Speaking of the contract, it really is a perfect deal for both sides. Stamkos gets paid, and the chance to make another big pay day when he should be in the prime of his career and the Lightning aren’t bound to a long term commitment that might be damaging when the new CBA is rolled out following next season (or if the higher ups are learning anything from their fellow leagues - sooner).

There are a lot of relieved fans in the Tampa area now that Stamkos (and Teddy Purcell!) have signed their new deals. Personally, I was pretty confident that he would stay with the Bolts, but there were some moments when enough lingering doubt crept in that I verbalized scenarios involving him signing an offer sheet with another team. It was probably around the 29th of June or so when I had the most doubt, but once free agency came and the biggest rumored names out there spent all of their money on players not names Stamkos I knew things would be alright.

I think fans forget how important losing four first round draft picks would be for a franchise. After all, look how much flack Brian Burke is getting for trading away two for Phil Kessel. Add to that the lack of maneuverability in the cap (I always thought the Bolts would match any contract up to $9 million a year) and the cons just really outweighed the pros.

So where does that leave the Lightning? The main core of last season’s squad is back. Sure some spare parts have been jettisoned, but their production should be replaceable. Should this team be expected to return to the Eastern Conference Finals? Should they contend with the Caps for division glory?

On paper all signs point to yes for all of those questions. The Lightning are a very well built team. Mr. Yzerman has quietly improved their defense over last year and while resigning Roloson doesn’t do much for the long term net minding issue, it does at least give them stability for next year.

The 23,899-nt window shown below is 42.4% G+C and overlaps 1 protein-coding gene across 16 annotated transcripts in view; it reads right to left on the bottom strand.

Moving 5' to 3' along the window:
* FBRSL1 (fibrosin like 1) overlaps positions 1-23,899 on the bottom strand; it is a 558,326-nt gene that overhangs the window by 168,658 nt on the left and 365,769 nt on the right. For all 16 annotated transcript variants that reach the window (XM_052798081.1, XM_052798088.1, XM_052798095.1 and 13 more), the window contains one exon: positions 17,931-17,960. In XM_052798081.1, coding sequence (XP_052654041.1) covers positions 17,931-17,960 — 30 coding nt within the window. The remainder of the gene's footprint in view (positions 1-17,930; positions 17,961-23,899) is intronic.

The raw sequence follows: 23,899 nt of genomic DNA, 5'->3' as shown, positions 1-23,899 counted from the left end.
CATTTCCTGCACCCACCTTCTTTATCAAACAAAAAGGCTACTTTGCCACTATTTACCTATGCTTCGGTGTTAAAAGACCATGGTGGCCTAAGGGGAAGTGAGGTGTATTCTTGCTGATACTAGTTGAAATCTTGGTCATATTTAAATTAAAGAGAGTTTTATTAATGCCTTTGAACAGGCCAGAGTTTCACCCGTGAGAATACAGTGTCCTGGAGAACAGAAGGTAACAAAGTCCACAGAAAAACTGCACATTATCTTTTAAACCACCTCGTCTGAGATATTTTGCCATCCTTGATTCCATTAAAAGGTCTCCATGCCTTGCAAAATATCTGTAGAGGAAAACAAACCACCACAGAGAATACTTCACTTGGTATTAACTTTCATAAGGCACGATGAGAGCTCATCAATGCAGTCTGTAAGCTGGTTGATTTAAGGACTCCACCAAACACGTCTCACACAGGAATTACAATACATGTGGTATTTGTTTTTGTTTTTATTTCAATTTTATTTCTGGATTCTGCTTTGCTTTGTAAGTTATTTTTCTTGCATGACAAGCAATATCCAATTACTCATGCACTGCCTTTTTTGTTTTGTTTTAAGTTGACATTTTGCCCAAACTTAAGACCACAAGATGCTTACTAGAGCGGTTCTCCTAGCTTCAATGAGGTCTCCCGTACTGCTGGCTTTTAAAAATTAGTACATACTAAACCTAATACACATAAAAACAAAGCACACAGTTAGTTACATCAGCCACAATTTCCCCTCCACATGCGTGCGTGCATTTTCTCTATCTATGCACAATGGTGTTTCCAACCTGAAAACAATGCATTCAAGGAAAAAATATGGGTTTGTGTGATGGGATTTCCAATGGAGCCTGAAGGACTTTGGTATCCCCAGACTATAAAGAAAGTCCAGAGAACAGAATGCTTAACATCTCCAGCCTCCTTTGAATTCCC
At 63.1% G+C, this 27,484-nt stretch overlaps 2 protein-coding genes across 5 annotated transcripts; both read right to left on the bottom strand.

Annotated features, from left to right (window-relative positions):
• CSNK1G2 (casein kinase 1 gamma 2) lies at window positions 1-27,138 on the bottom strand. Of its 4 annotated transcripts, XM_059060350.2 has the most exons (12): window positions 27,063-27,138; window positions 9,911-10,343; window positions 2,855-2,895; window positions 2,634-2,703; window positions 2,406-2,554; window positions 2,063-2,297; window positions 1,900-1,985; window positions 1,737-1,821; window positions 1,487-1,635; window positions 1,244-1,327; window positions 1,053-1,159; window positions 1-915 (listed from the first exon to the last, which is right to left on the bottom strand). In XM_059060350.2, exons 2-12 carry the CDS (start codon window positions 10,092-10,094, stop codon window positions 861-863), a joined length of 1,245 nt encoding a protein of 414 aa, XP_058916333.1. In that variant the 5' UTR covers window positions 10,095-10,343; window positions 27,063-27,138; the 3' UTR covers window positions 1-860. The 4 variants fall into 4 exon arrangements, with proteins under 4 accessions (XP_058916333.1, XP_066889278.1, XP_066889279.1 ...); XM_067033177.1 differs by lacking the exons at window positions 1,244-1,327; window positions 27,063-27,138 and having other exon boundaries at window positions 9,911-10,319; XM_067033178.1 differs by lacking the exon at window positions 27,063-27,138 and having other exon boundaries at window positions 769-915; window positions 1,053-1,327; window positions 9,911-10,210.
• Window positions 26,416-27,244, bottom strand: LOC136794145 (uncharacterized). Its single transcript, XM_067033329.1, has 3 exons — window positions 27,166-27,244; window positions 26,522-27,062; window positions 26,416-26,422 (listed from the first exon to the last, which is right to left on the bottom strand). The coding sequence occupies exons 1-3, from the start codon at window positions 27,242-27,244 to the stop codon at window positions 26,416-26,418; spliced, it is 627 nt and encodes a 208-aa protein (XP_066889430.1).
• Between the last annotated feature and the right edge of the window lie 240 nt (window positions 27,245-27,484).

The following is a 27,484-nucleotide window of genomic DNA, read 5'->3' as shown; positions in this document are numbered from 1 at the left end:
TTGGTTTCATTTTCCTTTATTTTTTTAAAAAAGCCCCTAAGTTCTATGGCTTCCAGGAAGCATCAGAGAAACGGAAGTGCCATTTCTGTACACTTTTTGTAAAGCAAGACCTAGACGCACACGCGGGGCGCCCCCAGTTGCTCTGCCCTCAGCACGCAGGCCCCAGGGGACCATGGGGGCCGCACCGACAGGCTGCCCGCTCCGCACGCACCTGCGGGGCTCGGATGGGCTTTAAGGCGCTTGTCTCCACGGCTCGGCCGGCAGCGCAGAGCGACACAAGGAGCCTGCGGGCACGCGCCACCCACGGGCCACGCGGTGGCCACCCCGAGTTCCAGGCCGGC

I fully expect the Bolts to score more goals next year. Stamkos should be good for 45-50 (if not the pessimists will surely call for his head), Vincent should return to his 25 goal plateau and Marty St. Louis - well I’m never going to count that guy out. Even when he’s 50 I wouldn’t be surprised to see him pot 30 and get 60 assists. With increased time on the top lines I wouldn’t be shocked to see Purcell put 25 goals in the net as well.

Shocking the league for one year isn’t that hard, continuing that success when everybody expects it is. The Lightning aren’t going to be the fun, scrappy team with the new coach and his exotic offense any more. They are entering next season as the team that was one goal away from the Stanley Cup Finals last year. They are the team that knocked two of the NHL’s most heavily promoted teams out of the playoffs last season. The target is now on their back. How they respond will show if they’re a team to be truly reckoned with or a one-year fluke.